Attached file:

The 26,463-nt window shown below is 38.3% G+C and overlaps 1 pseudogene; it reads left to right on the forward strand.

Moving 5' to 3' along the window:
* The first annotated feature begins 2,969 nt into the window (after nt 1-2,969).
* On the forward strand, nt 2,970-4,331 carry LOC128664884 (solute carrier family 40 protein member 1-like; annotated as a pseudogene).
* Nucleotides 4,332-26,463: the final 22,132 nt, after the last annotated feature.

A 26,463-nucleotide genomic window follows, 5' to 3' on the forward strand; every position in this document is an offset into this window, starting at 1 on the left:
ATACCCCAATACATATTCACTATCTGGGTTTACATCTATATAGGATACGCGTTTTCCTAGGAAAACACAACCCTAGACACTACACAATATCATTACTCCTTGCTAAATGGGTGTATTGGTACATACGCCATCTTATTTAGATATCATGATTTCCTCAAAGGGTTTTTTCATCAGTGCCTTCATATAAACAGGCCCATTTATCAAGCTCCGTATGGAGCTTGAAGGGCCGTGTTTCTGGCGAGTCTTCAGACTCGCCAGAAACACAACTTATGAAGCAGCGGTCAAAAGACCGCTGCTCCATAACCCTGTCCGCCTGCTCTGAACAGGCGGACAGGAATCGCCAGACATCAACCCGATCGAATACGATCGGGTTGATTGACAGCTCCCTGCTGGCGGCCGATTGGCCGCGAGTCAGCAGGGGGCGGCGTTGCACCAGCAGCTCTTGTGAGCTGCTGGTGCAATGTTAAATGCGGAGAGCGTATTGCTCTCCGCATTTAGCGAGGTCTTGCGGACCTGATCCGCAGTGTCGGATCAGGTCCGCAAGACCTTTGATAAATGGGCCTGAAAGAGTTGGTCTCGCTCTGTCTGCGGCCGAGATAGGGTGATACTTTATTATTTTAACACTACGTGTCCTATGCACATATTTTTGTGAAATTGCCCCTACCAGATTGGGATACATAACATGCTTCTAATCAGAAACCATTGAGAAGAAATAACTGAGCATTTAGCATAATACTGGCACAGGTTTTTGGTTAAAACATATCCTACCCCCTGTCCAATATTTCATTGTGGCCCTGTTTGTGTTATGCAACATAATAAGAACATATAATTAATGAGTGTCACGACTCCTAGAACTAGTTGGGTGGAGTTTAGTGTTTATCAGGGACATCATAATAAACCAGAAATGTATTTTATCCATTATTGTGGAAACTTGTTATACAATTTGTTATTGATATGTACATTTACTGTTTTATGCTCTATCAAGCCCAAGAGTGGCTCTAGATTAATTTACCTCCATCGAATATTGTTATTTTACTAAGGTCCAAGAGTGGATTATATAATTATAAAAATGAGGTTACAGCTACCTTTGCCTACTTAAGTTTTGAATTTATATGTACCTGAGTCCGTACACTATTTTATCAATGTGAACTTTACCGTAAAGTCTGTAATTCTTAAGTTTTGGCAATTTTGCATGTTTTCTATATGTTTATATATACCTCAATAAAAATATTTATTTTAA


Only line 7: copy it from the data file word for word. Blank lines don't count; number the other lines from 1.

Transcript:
ATACCCCAATACATATTCACTATCTGGGTTTACATCTATATAGGATACGCGTTTTCCTAGGAAAACACAACCCTAGACACTACACAATATCATTACTCCTTGCTAAATGGGTGTATTGGTACATACGCCATCTTATTTAGATATCATGATTTCCTCAAAGGGTTTTTTCATCAGTGCCTTCATATAAACAGGCCCATTTATCAAGCTCCGTATGGAGCTTGAAGGGCCGTGTTTCTGGCGAGTCTTCAGACTCGCCAGAAACACAACTTATGAAGCAGCGGTCAAAAGACCGCTGCTCCATAACCCTGTCCGCCTGCTCTGAACAGGCGGACAGGAATCGCCAGACATCAACCCGATCGAATACGATCGGGTTGATTGACAGCTCCCTGCTGGCGGCCGATTGGCCGCGAGTCAGCAGGGGGCGGCGTTGCACCAGCAGCTCTTGTGAGCTGCTGGTGCAATGTTAAATGCGGAGAGCGTATTGCTCTCCGCATTTAGCGAGGTCTTGCGGACCTGATCCGCAGTGTCGGATCAGGTCCGCAAGACCTTTGATAAATGGGCCTGAAAGAGTTGGTCTCGCTCTGTCTGCGGCCGAGATAGGGTGATACTTTATTATTTTAACACTACGTGTCCTATGCACATATTTTTGTGAAATTGCCCCTACCAGATTGGGATACATAACATGCTTCTAATCAGAAACCATTGAGAAGAAATAACTGAGCATTTAGCATAATACTGGCACAGGTTTTTGGTTAAAACATATCCTACCCCCTGTCCAATATTTCATTGTGGCCCTGTTTGTGTTATGCAACATAATAAGAACATATAATTAATGAGTGTCACGACTCCTAGAACTAGTTGGGTGGAGTTTAGTGTTTATCAGGGACATCATAATAAACCAGAAATGTATTTTATCCATTATTGTGGAAACTTGTTATACAATTTGTTATTGATATGTACATTTACTGTTTTATGCTCTATCAAGCCCAAGAGTGGCTCTAGATTAATTTACCTCCATCGAATATTGTTATTTTACTAAGGTCCAAGAGTGGATTATATAATTATAAAAATGAGGTTACAGCTACCTTTGCCTACTTAAGTTTTGAATTTATATGTACCTGAGTCCGTACACTATTTTATCAATGTGAACTTTACCGTAAAGTCTGTAATTCTTAAGTTTTGGCAATTTTGCATGTTTTCTATATGTTTATATATACCTCAATAAAAATATTTATTTTAA